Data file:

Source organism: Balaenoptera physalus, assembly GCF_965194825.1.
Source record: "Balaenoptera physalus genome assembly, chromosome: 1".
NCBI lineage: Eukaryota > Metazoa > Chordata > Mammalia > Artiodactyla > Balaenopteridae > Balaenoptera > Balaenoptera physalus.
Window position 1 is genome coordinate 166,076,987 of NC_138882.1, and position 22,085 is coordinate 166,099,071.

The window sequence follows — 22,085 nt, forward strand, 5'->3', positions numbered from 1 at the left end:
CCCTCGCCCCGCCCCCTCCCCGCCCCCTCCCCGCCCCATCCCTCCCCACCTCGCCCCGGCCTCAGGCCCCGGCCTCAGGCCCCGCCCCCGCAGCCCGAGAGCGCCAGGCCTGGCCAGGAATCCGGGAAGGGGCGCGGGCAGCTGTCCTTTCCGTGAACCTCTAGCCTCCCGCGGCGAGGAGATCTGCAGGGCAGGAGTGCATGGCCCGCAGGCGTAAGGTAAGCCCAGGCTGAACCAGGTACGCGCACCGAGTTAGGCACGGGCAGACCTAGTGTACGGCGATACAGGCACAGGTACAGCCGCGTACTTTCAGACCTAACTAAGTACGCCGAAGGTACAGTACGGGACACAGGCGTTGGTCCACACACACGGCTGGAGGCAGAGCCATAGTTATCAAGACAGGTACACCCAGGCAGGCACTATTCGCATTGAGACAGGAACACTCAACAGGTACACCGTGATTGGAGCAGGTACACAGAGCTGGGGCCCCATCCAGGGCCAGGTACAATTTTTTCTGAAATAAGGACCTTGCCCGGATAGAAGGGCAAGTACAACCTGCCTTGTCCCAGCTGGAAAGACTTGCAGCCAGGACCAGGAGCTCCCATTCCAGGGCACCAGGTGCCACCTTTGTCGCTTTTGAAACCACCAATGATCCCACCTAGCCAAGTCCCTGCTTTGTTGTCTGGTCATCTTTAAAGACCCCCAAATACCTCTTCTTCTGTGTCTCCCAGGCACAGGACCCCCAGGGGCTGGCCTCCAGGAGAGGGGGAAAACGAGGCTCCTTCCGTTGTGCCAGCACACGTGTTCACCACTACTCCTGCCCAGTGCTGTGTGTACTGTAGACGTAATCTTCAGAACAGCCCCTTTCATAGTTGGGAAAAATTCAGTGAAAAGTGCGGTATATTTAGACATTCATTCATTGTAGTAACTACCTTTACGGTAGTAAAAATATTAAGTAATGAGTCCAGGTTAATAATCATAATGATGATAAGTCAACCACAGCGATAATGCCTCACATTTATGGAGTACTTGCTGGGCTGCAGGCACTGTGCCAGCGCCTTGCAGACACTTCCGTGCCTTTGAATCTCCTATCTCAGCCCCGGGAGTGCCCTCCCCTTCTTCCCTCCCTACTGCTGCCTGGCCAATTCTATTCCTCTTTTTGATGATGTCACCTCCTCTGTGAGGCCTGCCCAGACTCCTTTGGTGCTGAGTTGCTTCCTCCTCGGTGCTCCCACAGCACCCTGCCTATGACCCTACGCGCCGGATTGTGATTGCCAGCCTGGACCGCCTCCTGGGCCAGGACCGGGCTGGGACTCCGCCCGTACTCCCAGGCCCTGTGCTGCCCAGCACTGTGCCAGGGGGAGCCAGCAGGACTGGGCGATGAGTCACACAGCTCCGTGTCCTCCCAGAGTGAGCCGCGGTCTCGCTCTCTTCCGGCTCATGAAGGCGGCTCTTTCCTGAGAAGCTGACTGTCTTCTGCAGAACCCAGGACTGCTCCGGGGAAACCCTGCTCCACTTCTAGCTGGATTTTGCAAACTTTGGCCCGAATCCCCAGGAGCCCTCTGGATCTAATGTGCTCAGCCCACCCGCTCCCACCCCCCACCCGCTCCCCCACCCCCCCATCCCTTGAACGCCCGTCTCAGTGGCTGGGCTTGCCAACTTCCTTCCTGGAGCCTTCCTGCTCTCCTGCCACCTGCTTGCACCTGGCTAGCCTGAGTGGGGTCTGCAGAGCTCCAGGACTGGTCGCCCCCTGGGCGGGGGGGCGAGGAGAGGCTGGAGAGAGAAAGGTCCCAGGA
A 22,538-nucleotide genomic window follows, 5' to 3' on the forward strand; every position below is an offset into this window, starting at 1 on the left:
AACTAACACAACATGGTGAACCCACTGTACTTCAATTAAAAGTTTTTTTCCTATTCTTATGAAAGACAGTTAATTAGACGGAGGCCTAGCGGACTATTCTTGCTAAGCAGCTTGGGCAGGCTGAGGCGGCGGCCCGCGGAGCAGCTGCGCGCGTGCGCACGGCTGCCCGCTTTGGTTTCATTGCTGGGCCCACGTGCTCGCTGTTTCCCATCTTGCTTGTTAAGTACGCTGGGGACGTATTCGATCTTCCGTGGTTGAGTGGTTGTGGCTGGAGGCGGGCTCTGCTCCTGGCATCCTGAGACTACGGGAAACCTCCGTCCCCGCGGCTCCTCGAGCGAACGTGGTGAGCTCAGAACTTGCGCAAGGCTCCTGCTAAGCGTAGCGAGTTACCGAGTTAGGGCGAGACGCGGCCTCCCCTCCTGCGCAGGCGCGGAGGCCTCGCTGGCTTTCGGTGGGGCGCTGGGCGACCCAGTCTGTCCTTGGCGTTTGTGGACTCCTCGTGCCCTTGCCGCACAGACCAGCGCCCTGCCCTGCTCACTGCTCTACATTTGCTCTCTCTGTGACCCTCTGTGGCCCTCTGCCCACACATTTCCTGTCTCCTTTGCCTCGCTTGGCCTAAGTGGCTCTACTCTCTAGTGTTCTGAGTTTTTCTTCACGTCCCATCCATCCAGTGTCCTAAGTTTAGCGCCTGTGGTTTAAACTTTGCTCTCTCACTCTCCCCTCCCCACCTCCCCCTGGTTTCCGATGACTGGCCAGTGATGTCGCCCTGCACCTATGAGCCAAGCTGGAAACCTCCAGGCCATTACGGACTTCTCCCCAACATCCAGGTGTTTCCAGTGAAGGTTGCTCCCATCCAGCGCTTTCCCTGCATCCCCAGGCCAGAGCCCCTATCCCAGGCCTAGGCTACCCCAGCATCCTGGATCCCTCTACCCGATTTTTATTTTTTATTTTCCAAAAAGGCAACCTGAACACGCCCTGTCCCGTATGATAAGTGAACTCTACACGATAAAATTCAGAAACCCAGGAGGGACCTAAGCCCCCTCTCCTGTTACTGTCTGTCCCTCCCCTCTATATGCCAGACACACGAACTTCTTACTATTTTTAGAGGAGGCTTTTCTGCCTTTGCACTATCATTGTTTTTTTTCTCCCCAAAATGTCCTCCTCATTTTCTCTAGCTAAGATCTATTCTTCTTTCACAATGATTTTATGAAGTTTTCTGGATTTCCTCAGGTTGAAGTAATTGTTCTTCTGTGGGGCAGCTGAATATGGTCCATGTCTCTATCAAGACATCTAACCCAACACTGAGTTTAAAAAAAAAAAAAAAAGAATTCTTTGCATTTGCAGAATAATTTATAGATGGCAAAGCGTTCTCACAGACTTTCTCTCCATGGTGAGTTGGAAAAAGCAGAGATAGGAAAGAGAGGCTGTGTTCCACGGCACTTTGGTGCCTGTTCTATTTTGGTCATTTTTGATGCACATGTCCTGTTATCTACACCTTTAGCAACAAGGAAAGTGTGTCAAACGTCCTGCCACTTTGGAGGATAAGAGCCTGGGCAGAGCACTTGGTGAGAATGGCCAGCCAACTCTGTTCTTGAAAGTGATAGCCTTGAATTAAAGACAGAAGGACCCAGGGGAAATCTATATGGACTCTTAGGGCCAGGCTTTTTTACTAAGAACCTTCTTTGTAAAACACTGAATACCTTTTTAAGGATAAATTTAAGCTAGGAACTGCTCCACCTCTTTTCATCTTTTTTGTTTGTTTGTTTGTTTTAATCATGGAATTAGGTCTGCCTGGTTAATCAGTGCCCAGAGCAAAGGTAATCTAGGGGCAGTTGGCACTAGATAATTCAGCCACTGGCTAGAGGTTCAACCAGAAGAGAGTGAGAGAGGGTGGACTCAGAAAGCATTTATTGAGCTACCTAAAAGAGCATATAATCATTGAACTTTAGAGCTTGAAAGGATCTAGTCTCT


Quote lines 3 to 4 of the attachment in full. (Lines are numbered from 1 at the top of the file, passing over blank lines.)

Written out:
NCBI lineage: Eukaryota > Metazoa > Chordata > Mammalia > Artiodactyla > Balaenopteridae > Balaenoptera > Balaenoptera physalus.
Window position 1 is genome coordinate 166,076,987 of NC_138882.1, and position 22,085 is coordinate 166,099,071.